Homogeneous interfaces 123E can be formed with substantially linear profiles as shown in FIGS. 1H-1I. In some embodiments, homogeneous interfaces 123E can also have curved interface profiles similar to heterogeneous interfaces discussed above. Homogeneous interfaces 123E can be formed when nanostructured layers 123 and bulk structure 108C have different materials but the material of nanostructured layers 123 have a lattice constant that is equal to or substantially equal to the lattice constant of the material of bulk structure 108C. Homogeneous interfaces 123E can also be formed when nanostructured layers 123 and bulk structure 108C have the same materials. Similarly, homogeneous epitaxial interfaces 124E can have non-curved profiles (not shown).

In some embodiments, one or more epitaxial interfaces 123E-124E can have passivation layers 123P-124P, respectively. Passivation layers 123P-124P can be self-assembled monolayers (SAMs) formed at epitaxial interfaces 123E-124E, respectively. In some embodiments, passivation layers 123P-124P can include halides, oxides, nitrides, carbides, or a combination thereof of the materials of nanostructured layers 123-124. Passivation layers 123P-124P can reduce impurity concentration to less than about 2 atomic percent (e.g., about 0.01 atomic percent to about 1.9 atomic percent) in heterogeneous interfaces 123E-124E. Passivation layers 123P-124P can be similar to or different from each other.

Epitaxial fin regions 110* can have semiconductor materials and can be source/drain (S/D) regions of FETs 102A*-102D*. The discussion of the materials of epitaxial fin regions 110 applies to epitaxial fin regions 110* unless mentioned otherwise. Unlike epitaxial fin regions 110, epitaxial fin regions 110* are epitaxially grown surrounding superlattice structures 108D and bulk structure 108C. Referring to FIG. 1I, in some embodiments, FETs 102A* and 102C* can be GAA FETs with nanostructured channel regions 124 replaced by gate structures 112 and inner spacer structures 142.

Referring to FIG. 1J, in some embodiments, fin structure 108* can have bulk structures 108F epitaxially grown on fin base 108A instead of superlattice structures 108D. Portions of bulk structures 108F under gate structures 112 can form bulk channel regions 108F of FETs 102A* and 102C* and can include semiconductor materials different from bulk structure 108C. Epitaxial fin regions 110* can be epitaxially grown surrounding superlattice structures 108F and bulk structure 108C.

Bulk structures 108F can form heterogeneous interfaces 108FE with curved interface profiles as shown in FIG. 1J to reduce the interfacial stress induced by the lattice mismatch between the materials of bulk structures 108F and bulk structure 108C. In some embodiments, the curved interface profiles can be formed to curve towards (as shown in FIG. 1J) or away (not shown) from bulk structures 108F when the lattice constant of the material of bulk structures 108F is larger or smaller, respectively, than that of bulk structures 108C. Passivation layers 108FP can be self-assembled monolayers (SAMs) and can include halides, oxides, nitrides, carbides, or a combination thereof of the materials of bulk structures 108F. Passivation layers 108FP and 108P can be similar to or different from each other. Passivation layers 108FP can reduce impurity concentration to less than about 2 atomic percent (e.g., about 0.01 atomic percent to about 1.9 atomic percent) in heterogeneous interfaces 108FE.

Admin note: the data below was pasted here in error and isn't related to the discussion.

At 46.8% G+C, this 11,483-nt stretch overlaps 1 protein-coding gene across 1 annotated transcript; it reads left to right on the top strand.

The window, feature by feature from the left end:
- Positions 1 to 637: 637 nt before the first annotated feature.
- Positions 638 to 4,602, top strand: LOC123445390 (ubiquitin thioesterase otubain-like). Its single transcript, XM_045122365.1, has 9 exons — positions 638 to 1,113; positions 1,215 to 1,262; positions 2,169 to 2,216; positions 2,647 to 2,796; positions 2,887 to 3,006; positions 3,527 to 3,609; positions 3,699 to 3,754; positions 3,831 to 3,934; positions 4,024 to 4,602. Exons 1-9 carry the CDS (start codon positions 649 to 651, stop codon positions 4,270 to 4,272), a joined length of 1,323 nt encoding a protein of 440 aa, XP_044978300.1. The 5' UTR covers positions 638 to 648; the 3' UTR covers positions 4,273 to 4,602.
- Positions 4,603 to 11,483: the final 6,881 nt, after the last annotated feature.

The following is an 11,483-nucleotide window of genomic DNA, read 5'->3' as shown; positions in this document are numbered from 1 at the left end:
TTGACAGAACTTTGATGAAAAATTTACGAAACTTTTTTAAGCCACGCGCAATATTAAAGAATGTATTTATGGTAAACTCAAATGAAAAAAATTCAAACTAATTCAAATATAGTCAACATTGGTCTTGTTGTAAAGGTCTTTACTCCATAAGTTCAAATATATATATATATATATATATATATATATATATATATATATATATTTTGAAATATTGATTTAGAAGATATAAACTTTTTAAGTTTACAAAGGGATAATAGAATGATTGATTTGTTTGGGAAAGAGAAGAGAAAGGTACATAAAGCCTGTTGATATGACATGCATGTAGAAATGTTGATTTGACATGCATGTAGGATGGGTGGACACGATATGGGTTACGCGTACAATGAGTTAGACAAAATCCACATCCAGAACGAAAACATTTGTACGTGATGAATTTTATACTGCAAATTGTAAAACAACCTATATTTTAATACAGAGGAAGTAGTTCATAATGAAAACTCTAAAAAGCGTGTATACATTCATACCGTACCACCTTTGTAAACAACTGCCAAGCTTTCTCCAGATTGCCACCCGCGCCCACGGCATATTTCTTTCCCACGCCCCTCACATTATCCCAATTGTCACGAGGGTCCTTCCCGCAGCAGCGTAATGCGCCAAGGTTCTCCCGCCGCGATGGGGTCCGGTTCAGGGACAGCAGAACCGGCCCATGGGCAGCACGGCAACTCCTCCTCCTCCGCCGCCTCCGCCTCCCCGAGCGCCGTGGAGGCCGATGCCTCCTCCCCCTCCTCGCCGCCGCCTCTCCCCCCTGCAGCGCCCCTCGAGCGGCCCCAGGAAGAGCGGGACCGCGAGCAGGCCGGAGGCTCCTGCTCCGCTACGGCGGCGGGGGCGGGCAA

FIG. 2 is a flow diagram of an example method 200 for fabricating semiconductor device 100, according to some embodiments. For illustrative purposes, the operations illustrated in FIG. 2 will be described with reference to the example fabrication process for fabricating semiconductor device 100 as illustrated in FIGS. 3A-8B. FIGS. 3A-8A are cross-sectional views along lines A-A of FIG. 1A at various stages of fabricating semiconductor device 100 with the cross-sectional view of FIG. 1B, according to some embodiments. FIGS. 3B-8B are cross-sectional views along lines A-A of FIG. 1A at various stages of fabricating semiconductor device 100 with the cross-sectional view of FIG. 1E, according to some embodiments. Operations can be performed in a different order or not performed depending on specific applications. It should be noted that method 200 may not produce a complete semiconductor device 100. Accordingly, it is understood that additional processes can be provided before, during, and after method 200, and that some other processes may only be briefly described herein. Elements in FIGS. 3A-8B with the same annotations as elements in FIGS. 1A-1F are described above.

In operation 205, a fin structure is formed on a substrate and polysilicon gate structures are formed on the fin structure. For example, as shown in FIGS. 3A-3B, fin structure 108 can be formed on substrate 106 and polysilicon gate structures 312 with gate spacers 114 formed on sidewalls of polysilicon structures 312 can be formed on fin structure 108. Polysilicon gate structures 312 can include polysilicon layers 340 and hard mask layers 342. During subsequent processing, polysilicon gate structures 312 can be replaced in a gate replacement process to form gate structures 112.